October 22, 2008

Hardboiled Brooklyn

Tim McLoughlin probes the seedy, non-organic-eating side of Brooklyn.

Matthew Patin

"Samuel Spade's jaw was long and bony, his chin a jutting v under the more flexible v of his mouth." So begins Dashiell Hammett's The Maltese Falcon. It's a fitting description, crafted at the height of the geometry-exalting art deco era. And as it mirrored that movement, it heralded another: noir. Specifically, the dark, pensive, gritty badasses and antiheroes that came to iconify modern crime fiction. There are few better settings for such stories than equally badass Brooklyn, and Tim McGoughlin knows it.

In 2004, McGoughlin edited and contributed to Brooklyn Noir, an anthology of short crime fiction culled from pros like Pete Hamill and newcomers like bartender Thomas Morrissey, both of whom netted awards for their contributions. (Now in its third volume, the series, still edited by McLoughlin, has gone true crime). Having worked in the criminal-justice system, and, perhaps more saliently, having come from a long dynasty of Brooklynites, McGoughlin brings a knowledgeable perspective to crime stories set in the borough.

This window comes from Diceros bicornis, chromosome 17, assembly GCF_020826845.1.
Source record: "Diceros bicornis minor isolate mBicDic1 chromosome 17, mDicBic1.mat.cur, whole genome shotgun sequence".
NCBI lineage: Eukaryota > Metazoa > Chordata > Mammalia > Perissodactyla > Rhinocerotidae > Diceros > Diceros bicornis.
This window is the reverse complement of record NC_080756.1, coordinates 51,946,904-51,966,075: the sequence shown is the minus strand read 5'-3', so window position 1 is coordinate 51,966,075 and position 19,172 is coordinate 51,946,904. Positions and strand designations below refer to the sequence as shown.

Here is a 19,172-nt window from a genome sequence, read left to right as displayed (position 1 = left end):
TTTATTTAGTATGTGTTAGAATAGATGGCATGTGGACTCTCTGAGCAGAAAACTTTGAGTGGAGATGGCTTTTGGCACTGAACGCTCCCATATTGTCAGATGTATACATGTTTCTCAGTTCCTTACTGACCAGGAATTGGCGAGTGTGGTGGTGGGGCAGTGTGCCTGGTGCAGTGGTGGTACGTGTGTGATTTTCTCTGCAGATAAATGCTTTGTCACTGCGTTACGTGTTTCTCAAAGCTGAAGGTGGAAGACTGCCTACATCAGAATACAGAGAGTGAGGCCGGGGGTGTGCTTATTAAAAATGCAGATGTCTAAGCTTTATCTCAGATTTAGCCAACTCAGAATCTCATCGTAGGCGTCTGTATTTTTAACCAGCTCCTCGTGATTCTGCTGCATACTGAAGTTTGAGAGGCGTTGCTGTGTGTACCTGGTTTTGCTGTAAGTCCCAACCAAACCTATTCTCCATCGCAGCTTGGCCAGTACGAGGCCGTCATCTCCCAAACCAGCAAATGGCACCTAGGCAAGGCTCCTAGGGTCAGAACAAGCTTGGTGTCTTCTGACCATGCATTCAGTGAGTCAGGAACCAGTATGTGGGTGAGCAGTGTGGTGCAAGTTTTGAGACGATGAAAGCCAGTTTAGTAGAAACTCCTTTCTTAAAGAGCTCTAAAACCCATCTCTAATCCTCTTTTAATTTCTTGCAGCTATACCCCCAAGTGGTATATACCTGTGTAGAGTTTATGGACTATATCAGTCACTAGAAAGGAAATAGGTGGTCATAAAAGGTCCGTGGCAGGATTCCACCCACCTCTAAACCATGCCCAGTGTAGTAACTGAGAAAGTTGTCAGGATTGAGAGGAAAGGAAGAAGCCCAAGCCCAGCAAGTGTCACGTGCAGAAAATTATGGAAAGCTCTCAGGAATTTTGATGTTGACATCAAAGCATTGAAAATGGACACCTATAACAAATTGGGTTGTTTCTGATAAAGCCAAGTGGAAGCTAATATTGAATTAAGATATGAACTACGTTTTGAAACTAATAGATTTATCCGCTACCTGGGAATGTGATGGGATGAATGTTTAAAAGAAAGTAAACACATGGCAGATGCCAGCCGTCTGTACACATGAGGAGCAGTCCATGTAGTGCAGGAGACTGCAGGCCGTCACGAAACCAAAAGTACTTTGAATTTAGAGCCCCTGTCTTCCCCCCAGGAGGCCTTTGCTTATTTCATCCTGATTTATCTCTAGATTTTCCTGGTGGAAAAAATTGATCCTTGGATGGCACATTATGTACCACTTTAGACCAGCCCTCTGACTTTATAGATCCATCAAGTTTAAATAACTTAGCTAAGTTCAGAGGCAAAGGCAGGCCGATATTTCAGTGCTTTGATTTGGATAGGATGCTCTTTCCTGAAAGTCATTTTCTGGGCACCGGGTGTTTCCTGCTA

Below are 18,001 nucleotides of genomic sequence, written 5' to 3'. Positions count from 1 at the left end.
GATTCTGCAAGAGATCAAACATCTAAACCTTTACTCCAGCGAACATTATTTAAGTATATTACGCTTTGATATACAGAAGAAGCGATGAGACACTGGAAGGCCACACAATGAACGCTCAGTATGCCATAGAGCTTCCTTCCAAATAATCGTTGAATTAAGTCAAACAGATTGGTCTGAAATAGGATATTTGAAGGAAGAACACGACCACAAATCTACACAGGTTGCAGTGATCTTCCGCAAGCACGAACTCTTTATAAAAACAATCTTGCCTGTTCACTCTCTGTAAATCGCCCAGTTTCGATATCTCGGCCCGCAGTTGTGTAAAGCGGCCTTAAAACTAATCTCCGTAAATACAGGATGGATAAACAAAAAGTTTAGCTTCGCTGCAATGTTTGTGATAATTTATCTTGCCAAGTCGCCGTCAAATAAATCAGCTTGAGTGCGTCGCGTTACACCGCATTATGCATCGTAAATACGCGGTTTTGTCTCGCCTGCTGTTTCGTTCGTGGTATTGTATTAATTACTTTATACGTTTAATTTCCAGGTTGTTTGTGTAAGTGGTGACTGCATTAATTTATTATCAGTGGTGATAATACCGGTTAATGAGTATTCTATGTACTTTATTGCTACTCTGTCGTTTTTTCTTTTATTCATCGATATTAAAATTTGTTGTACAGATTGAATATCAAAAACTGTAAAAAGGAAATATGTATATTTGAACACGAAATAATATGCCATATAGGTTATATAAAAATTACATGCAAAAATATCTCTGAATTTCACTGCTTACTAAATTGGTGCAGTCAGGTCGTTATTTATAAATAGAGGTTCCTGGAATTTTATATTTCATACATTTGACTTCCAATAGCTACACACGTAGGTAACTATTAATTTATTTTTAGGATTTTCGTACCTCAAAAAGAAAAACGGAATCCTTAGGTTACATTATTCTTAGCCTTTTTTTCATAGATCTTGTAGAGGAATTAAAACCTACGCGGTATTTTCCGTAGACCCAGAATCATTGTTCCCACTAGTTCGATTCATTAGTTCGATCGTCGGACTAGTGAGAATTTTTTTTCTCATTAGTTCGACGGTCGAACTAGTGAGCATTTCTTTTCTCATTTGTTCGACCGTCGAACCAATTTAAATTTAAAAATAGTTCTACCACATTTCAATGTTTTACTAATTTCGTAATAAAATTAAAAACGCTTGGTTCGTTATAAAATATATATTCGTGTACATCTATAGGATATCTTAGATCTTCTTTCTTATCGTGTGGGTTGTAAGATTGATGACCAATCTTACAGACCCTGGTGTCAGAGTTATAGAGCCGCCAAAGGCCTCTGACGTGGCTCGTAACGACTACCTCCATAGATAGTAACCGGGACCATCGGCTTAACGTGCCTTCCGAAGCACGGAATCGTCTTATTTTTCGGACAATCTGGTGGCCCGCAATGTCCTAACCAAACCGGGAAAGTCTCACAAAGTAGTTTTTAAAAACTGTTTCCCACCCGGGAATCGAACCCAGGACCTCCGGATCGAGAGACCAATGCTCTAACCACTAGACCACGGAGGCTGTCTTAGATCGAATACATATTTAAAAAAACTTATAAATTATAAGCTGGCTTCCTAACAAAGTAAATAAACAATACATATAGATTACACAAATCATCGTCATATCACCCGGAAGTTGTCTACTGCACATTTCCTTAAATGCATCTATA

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Article by Matthew Patin

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